With less than two weeks to go before the 2014 FIFA World Cup kicks off in Rio de Janeiro, the world’s biggest sports event has had a dark cloud cast over it by a confidential FIFA report, published by the New York Times. The 44 page internal report detailed how bettors influenced the outcome of several matches during the 2010 World Cup held in South Africa, including the corruption of referees and other officials.
The report shows how vulnerable the World Cup has become in the light of global match fixing at very high levels of the game.
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Interviewing a wide range of interest parties, such as gamblers, referees and officials in countries such as England, South Africa and Finland, the New York Times reporter examines the many issues that could affect the integrity of the 2014 event, which is expected to raise a record $4 billion in revenue from ticket sales, TV rights and sponsorship deals.
The FIFA report, which was, until now, left unpublished, asks whether it is possible that listed matches during the South African World Cup were fixed.
“On the balance of probabilities, yes,” it replies.
The report lists a number of incidents where match fixing and corruption took place. For example, it was found that Ibrahim Chaibou, a referee from Nigeria, made suspect handball calls during a friendly match played between South Africa and Guatemala in Polokwane. Chaibou also allegedly brought a bag filled with thousands of dollars in $100 notes.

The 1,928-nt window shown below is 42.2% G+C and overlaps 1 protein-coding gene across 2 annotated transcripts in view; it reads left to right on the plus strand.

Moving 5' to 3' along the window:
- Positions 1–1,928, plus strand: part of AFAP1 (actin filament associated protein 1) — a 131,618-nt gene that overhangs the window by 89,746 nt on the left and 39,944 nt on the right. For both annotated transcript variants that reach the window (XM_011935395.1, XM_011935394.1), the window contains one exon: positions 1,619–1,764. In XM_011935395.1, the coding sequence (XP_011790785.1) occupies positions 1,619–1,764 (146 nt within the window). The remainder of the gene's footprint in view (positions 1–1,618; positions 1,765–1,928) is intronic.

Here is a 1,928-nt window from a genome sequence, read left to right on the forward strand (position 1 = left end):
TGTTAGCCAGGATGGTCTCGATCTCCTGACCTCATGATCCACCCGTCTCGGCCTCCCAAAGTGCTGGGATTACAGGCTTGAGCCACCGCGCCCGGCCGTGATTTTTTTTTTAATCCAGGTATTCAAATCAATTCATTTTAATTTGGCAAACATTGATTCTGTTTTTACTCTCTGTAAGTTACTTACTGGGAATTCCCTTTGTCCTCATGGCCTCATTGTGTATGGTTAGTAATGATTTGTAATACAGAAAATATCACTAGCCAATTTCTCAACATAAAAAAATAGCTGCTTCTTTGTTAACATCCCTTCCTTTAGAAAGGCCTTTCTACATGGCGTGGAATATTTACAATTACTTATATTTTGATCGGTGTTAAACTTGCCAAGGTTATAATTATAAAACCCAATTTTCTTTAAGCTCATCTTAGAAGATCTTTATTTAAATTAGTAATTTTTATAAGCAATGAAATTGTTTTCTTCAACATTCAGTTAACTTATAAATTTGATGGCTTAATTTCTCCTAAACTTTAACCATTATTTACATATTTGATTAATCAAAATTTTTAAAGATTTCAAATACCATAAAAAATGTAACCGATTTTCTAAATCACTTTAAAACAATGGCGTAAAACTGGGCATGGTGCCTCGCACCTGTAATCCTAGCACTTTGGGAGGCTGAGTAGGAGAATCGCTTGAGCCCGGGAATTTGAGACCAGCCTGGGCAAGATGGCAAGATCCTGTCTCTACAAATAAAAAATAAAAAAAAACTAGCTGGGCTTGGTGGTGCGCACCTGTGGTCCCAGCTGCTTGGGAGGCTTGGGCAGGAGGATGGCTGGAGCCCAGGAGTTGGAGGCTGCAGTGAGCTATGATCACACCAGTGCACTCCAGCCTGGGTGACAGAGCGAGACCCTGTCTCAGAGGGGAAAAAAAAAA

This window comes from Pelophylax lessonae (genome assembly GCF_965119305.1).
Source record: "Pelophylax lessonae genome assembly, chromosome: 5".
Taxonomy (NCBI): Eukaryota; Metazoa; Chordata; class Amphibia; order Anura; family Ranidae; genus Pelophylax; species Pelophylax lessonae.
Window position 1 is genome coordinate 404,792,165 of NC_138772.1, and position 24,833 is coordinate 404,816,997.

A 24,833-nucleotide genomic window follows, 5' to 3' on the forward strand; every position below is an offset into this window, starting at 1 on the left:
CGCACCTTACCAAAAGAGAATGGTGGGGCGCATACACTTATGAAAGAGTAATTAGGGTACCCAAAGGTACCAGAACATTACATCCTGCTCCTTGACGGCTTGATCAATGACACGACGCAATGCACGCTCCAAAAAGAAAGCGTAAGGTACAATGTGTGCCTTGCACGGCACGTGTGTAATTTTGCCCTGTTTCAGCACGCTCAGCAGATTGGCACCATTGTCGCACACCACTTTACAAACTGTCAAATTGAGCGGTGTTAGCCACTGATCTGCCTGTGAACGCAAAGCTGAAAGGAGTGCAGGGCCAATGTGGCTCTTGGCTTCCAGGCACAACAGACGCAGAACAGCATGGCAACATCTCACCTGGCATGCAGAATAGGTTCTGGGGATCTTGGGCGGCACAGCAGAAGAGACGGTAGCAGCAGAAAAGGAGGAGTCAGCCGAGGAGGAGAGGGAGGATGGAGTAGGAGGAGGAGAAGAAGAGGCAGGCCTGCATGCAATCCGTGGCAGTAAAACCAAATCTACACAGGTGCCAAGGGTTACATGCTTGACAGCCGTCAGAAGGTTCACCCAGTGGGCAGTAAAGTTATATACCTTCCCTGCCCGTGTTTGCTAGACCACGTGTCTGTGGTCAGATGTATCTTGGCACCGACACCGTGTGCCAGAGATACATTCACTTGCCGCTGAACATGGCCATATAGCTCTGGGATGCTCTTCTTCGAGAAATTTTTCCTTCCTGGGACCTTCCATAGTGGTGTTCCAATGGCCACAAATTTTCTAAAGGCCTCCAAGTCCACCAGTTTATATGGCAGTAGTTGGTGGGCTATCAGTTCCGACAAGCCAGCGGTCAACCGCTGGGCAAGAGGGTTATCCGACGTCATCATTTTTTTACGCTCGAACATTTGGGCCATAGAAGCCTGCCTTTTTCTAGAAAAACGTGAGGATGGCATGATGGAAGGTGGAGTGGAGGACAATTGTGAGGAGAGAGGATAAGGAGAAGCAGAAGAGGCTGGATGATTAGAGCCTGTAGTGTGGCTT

At least five matches were manipulated during the 2010 World Cup, claims the report, while a total of 15 were targeted.
Most worrying was the actions of the Singapore based company, Football 4U who supplied referees and officials to be used during the World Cup but was, as it turns out, a front for a match rigging group. FIFA made deals with the firm for at least five matches, signing contracts that were “so very rudimentary as to be commercially laughable”, according to the report. It also accuses South African officials to be “easily duped or extremely foolish” to strike deals with Football 4U.
South African officials were drawn to signing contracts with Football 4U which provided rock bottom prices, including offers to pay the referees’ travel and match fees – a fact that saved the football federation millions of Rands.